From GQ Magazine: He is one of the greatest comic actors alive. A man who's navigated his career with a peerless instinct for quality and self-respect. The man behind movies—from Caddyshack to Stripes, from Rushmore to Lost in Translation—that seem to have defined a dozen different moments in our cultural life. But he is also a man beholden to no one, not the studios, not the audience, not even an agent. And as he sits down with Dan Fierman to discuss everything from the lameness of Ron Howard to the genius of Kung Fu Hustle, you can be pretty sure he's going to tell you exactly what he thinks.
When I arrived, he was standing alone in the corner of a New York hotel room, talking on a cell phone and wearing a ratty black polo, jeans, and yellow "tape measure" suspenders. I had been waiting for over an hour, which didn't seem like an unreasonable amount of time. Bill Murray famously does not give interviews—he's sat down for exactly four prolonged media encounters in the past ten years—and when he does, it's never clear what you're going to get. You just have to pray he's in a good mood.
The very thing that makes Bill Murray, well, Bill Murray is what makes sitting down with him such an unpredictable enterprise. Bill Murray crashes parties, ditches promotional appearances, clashes with his friends, his collaborators, and his enemies. If you—movie director, journalist, dentist—want to speak to him, you don't go through any gatekeeper. You leave a message on an 800 number. If Bill Murray wants to speak with you, he'll call you back. If his three and a half decades in the public sphere have taught us anything about the 59-year-old actor, it's that he simply does not give a good goddamn.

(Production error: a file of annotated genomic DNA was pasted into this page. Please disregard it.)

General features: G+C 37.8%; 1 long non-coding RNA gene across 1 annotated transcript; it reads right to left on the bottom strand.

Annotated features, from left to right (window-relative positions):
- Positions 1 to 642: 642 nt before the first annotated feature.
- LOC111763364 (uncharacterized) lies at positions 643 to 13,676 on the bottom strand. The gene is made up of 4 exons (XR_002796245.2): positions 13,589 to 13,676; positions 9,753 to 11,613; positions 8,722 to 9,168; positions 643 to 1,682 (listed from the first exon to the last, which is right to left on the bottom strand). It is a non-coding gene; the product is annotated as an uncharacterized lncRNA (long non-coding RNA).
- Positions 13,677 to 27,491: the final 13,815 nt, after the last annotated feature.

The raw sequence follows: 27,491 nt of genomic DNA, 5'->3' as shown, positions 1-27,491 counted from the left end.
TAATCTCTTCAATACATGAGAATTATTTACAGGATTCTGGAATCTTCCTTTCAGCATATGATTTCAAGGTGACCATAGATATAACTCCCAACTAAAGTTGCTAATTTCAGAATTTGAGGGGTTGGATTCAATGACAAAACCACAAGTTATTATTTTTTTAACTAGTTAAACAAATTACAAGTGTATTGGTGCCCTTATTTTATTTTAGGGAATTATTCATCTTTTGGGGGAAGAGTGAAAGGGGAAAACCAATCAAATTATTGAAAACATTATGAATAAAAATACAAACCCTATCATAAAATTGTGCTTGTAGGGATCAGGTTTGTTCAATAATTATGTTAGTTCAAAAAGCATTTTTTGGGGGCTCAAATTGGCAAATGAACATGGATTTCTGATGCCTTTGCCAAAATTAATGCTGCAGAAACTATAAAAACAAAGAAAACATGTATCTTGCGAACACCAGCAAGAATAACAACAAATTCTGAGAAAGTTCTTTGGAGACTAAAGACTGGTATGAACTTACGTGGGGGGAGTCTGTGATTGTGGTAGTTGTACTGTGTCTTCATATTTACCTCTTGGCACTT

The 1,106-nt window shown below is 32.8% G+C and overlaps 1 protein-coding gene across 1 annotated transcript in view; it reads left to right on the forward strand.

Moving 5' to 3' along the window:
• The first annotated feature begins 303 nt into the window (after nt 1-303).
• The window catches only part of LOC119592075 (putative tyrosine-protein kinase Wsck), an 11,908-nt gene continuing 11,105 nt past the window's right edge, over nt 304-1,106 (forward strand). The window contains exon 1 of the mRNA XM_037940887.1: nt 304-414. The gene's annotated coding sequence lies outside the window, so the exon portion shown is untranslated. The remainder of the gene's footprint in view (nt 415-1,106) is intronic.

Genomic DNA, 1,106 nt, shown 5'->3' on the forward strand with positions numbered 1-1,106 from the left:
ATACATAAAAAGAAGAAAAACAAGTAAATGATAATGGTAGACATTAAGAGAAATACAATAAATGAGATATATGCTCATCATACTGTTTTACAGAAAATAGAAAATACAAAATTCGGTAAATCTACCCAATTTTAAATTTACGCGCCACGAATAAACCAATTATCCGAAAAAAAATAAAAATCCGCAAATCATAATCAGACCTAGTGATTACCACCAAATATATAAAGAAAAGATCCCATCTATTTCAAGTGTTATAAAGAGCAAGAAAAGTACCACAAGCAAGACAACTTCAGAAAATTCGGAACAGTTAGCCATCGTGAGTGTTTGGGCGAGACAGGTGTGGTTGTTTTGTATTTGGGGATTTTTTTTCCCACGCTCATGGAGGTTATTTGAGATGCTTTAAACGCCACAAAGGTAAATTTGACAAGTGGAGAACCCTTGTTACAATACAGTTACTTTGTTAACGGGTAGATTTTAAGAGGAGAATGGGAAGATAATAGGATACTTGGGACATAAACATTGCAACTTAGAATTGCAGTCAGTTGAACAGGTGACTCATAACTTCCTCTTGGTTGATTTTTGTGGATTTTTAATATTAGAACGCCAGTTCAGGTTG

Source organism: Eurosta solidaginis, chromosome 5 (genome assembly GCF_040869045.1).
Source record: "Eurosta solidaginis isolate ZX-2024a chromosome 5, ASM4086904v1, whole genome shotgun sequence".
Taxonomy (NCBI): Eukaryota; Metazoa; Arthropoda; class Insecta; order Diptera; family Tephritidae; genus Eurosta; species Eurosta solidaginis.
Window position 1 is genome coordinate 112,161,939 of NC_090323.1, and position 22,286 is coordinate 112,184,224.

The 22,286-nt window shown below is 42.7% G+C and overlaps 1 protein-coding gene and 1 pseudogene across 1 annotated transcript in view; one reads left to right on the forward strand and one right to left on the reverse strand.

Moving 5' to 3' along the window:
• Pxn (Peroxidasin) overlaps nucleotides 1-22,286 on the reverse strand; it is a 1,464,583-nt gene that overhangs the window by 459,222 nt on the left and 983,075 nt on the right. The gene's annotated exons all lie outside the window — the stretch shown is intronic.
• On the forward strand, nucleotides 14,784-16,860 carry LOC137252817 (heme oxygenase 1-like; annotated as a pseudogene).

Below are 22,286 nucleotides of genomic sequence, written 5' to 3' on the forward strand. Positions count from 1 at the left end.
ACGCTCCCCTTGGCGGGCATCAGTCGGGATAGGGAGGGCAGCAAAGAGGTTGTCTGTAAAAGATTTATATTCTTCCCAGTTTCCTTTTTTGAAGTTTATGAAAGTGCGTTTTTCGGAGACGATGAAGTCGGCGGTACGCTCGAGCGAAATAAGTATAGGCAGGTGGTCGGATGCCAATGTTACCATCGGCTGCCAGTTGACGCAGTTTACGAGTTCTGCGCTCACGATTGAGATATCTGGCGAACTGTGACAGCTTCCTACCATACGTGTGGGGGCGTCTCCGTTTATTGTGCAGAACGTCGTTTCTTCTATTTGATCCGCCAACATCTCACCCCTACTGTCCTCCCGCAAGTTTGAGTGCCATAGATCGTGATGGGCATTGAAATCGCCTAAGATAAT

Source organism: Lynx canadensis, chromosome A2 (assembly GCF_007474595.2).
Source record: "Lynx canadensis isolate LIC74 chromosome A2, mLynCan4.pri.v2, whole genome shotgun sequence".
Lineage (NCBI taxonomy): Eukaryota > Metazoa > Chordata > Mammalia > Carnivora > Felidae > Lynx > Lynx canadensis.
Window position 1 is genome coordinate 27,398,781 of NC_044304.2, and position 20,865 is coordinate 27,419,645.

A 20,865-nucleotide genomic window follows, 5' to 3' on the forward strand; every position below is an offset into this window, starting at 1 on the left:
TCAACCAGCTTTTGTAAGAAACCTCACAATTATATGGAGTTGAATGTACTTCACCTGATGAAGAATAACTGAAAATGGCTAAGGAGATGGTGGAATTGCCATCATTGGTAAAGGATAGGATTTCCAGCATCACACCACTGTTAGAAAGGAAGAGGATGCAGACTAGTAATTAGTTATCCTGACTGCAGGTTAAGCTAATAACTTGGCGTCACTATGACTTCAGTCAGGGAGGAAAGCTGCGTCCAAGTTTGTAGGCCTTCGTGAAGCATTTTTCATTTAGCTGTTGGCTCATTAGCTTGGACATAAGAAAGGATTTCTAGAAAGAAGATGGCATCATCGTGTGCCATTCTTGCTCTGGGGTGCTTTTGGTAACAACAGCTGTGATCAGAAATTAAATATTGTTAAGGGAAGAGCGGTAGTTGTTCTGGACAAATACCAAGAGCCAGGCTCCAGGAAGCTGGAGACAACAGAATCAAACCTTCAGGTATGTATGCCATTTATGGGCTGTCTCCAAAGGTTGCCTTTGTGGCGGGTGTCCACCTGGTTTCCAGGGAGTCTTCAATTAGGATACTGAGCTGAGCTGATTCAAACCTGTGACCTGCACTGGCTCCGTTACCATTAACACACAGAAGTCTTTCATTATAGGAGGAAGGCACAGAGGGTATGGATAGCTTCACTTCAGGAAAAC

His career is known to most any fan of modern comedy: the years on SNL; the series of epochal comedies like Stripes, Groundhog Day, and Caddyshack. And his current artistic period, which could be described as Reclusive National Treasure. He lives in Rockland County, New York, emerging only to make movies for directors he's interested in: Wes Anderson, Jim Jarmusch, Sofia Coppola. This summer he'll release a period indie called Get Low, in which he plays an undertaker throwing an early funeral for Robert Duvall. Today, Murray was in an expansive mood. Then, after he spoke about Ghostbusters 3, Barack Obama, and Garfield, he decided the interview was over and was gone. As best as I can tell, he was not fucking with me. But who knows? Bill Murray doesn't need you to be in on his joke. His life is all one performance-art piece—and he does everything for an audience of one.
Read the interview here.